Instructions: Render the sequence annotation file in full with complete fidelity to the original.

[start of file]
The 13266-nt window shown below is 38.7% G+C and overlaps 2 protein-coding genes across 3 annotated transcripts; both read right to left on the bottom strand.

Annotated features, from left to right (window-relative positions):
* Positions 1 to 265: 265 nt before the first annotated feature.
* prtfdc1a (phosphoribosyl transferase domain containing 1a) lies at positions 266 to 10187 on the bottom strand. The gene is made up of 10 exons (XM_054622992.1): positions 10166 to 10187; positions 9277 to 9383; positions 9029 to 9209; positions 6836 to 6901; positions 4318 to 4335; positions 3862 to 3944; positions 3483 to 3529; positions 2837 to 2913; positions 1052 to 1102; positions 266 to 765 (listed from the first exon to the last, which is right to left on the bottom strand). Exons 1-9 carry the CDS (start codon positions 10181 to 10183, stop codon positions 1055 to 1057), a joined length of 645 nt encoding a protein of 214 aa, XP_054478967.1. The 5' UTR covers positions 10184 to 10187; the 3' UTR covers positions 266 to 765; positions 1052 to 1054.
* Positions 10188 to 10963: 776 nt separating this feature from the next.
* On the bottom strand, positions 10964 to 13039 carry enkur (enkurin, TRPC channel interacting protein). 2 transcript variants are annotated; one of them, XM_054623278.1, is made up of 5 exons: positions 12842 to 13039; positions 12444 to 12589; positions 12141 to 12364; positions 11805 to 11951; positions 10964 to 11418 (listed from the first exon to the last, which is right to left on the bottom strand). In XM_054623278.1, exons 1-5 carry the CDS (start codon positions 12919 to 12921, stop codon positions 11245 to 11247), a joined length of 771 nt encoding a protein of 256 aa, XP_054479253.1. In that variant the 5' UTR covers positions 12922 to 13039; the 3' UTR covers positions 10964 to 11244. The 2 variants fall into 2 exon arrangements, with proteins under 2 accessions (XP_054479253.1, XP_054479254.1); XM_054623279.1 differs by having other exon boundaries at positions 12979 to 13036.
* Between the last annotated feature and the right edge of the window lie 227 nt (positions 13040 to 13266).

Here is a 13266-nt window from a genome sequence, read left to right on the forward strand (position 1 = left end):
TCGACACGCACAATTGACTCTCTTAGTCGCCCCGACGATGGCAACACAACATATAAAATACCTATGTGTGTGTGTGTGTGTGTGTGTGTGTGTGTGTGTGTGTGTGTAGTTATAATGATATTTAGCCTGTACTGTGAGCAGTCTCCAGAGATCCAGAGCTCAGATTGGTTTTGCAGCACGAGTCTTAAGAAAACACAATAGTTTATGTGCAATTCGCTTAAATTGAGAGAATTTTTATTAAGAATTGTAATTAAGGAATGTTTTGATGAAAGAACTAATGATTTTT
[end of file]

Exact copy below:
The 13266-nt window shown below is 38.7% G+C and overlaps 2 protein-coding genes across 3 annotated transcripts; both read right to left on the bottom strand.

Annotated features, from left to right (window-relative positions):
* Positions 1 to 265: 265 nt before the first annotated feature.
* prtfdc1a (phosphoribosyl transferase domain containing 1a) lies at positions 266 to 10187 on the bottom strand. The gene is made up of 10 exons (XM_054622992.1): positions 10166 to 10187; positions 9277 to 9383; positions 9029 to 9209; positions 6836 to 6901; positions 4318 to 4335; positions 3862 to 3944; positions 3483 to 3529; positions 2837 to 2913; positions 1052 to 1102; positions 266 to 765 (listed from the first exon to the last, which is right to left on the bottom strand). Exons 1-9 carry the CDS (start codon positions 10181 to 10183, stop codon positions 1055 to 1057), a joined length of 645 nt encoding a protein of 214 aa, XP_054478967.1. The 5' UTR covers positions 10184 to 10187; the 3' UTR covers positions 266 to 765; positions 1052 to 1054.
* Positions 10188 to 10963: 776 nt separating this feature from the next.
* On the bottom strand, positions 10964 to 13039 carry enkur (enkurin, TRPC channel interacting protein). 2 transcript variants are annotated; one of them, XM_054623278.1, is made up of 5 exons: positions 12842 to 13039; positions 12444 to 12589; positions 12141 to 12364; positions 11805 to 11951; positions 10964 to 11418 (listed from the first exon to the last, which is right to left on the bottom strand). In XM_054623278.1, exons 1-5 carry the CDS (start codon positions 12919 to 12921, stop codon positions 11245 to 11247), a joined length of 771 nt encoding a protein of 256 aa, XP_054479253.1. In that variant the 5' UTR covers positions 12922 to 13039; the 3' UTR covers positions 10964 to 11244. The 2 variants fall into 2 exon arrangements, with proteins under 2 accessions (XP_054479253.1, XP_054479254.1); XM_054623279.1 differs by having other exon boundaries at positions 12979 to 13036.
* Between the last annotated feature and the right edge of the window lie 227 nt (positions 13040 to 13266).

Here is a 13266-nt window from a genome sequence, read left to right on the forward strand (position 1 = left end):
TCGACACGCACAATTGACTCTCTTAGTCGCCCCGACGATGGCAACACAACATATAAAATACCTATGTGTGTGTGTGTGTGTGTGTGTGTGTGTGTGTGTGTGTGTGTAGTTATAATGATATTTAGCCTGTACTGTGAGCAGTCTCCAGAGATCCAGAGCTCAGATTGGTTTTGCAGCACGAGTCTTAAGAAAACACAATAGTTTATGTGCAATTCGCTTAAATTGAGAGAATTTTTATTAAGAATTGTAATTAAGGAATGTTTTGATGAAAGAACTAATGATTTTT